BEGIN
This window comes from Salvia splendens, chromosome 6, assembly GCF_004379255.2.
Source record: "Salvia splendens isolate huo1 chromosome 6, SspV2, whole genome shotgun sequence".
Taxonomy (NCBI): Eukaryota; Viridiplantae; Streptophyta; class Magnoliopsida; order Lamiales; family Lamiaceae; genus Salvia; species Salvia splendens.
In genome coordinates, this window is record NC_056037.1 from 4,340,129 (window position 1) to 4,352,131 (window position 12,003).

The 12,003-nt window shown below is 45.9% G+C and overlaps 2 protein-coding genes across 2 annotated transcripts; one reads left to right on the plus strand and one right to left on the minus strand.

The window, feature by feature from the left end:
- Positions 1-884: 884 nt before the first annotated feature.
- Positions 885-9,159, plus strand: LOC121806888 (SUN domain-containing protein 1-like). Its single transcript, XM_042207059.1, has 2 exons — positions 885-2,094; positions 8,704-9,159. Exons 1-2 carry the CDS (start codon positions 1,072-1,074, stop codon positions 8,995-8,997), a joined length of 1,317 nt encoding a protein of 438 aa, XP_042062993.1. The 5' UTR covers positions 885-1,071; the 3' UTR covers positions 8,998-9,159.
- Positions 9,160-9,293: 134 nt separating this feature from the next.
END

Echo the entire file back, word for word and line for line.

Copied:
This window comes from Salvia splendens, chromosome 6, assembly GCF_004379255.2.
Source record: "Salvia splendens isolate huo1 chromosome 6, SspV2, whole genome shotgun sequence".
Taxonomy (NCBI): Eukaryota; Viridiplantae; Streptophyta; class Magnoliopsida; order Lamiales; family Lamiaceae; genus Salvia; species Salvia splendens.
In genome coordinates, this window is record NC_056037.1 from 4,340,129 (window position 1) to 4,352,131 (window position 12,003).

The 12,003-nt window shown below is 45.9% G+C and overlaps 2 protein-coding genes across 2 annotated transcripts; one reads left to right on the plus strand and one right to left on the minus strand.

The window, feature by feature from the left end:
- Positions 1-884: 884 nt before the first annotated feature.
- Positions 885-9,159, plus strand: LOC121806888 (SUN domain-containing protein 1-like). Its single transcript, XM_042207059.1, has 2 exons — positions 885-2,094; positions 8,704-9,159. Exons 1-2 carry the CDS (start codon positions 1,072-1,074, stop codon positions 8,995-8,997), a joined length of 1,317 nt encoding a protein of 438 aa, XP_042062993.1. The 5' UTR covers positions 885-1,071; the 3' UTR covers positions 8,998-9,159.
- Positions 9,160-9,293: 134 nt separating this feature from the next.